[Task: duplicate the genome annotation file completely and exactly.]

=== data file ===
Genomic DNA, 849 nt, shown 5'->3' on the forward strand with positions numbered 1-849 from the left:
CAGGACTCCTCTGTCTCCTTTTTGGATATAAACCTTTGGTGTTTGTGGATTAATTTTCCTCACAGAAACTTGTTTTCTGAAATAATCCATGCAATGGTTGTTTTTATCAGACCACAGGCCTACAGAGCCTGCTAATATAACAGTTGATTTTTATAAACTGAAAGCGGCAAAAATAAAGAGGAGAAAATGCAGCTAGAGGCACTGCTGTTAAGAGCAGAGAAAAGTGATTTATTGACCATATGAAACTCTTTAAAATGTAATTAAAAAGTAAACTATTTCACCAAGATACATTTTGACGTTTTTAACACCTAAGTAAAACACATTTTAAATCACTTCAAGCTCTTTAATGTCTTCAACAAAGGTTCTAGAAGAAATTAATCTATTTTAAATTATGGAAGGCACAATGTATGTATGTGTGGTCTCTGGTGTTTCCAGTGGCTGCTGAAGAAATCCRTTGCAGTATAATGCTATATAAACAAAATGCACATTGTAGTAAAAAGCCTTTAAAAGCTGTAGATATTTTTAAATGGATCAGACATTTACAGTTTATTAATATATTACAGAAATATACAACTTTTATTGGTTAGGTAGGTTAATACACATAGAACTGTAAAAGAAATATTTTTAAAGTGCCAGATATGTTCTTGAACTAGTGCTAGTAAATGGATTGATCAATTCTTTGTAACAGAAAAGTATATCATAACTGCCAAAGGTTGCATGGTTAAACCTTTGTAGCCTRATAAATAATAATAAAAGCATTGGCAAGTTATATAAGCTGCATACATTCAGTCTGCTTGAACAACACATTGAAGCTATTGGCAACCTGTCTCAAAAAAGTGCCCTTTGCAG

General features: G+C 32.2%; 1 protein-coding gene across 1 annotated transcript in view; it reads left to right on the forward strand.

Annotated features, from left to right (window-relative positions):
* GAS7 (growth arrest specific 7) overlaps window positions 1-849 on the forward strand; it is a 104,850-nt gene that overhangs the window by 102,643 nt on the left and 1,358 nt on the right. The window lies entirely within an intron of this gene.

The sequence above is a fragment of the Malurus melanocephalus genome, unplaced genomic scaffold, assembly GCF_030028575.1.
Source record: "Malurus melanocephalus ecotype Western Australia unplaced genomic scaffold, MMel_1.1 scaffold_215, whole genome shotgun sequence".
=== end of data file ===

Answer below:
Genomic DNA, 849 nt, shown 5'->3' on the forward strand with positions numbered 1-849 from the left:
CAGGACTCCTCTGTCTCCTTTTTGGATATAAACCTTTGGTGTTTGTGGATTAATTTTCCTCACAGAAACTTGTTTTCTGAAATAATCCATGCAATGGTTGTTTTTATCAGACCACAGGCCTACAGAGCCTGCTAATATAACAGTTGATTTTTATAAACTGAAAGCGGCAAAAATAAAGAGGAGAAAATGCAGCTAGAGGCACTGCTGTTAAGAGCAGAGAAAAGTGATTTATTGACCATATGAAACTCTTTAAAATGTAATTAAAAAGTAAACTATTTCACCAAGATACATTTTGACGTTTTTAACACCTAAGTAAAACACATTTTAAATCACTTCAAGCTCTTTAATGTCTTCAACAAAGGTTCTAGAAGAAATTAATCTATTTTAAATTATGGAAGGCACAATGTATGTATGTGTGGTCTCTGGTGTTTCCAGTGGCTGCTGAAGAAATCCRTTGCAGTATAATGCTATATAAACAAAATGCACATTGTAGTAAAAAGCCTTTAAAAGCTGTAGATATTTTTAAATGGATCAGACATTTACAGTTTATTAATATATTACAGAAATATACAACTTTTATTGGTTAGGTAGGTTAATACACATAGAACTGTAAAAGAAATATTTTTAAAGTGCCAGATATGTTCTTGAACTAGTGCTAGTAAATGGATTGATCAATTCTTTGTAACAGAAAAGTATATCATAACTGCCAAAGGTTGCATGGTTAAACCTTTGTAGCCTRATAAATAATAATAAAAGCATTGGCAAGTTATATAAGCTGCATACATTCAGTCTGCTTGAACAACACATTGAAGCTATTGGCAACCTGTCTCAAAAAAGTGCCCTTTGCAG

General features: G+C 32.2%; 1 protein-coding gene across 1 annotated transcript in view; it reads left to right on the forward strand.

Annotated features, from left to right (window-relative positions):
* GAS7 (growth arrest specific 7) overlaps window positions 1-849 on the forward strand; it is a 104,850-nt gene that overhangs the window by 102,643 nt on the left and 1,358 nt on the right. The window lies entirely within an intron of this gene.

The sequence above is a fragment of the Malurus melanocephalus genome, unplaced genomic scaffold, assembly GCF_030028575.1.
Source record: "Malurus melanocephalus ecotype Western Australia unplaced genomic scaffold, MMel_1.1 scaffold_215, whole genome shotgun sequence".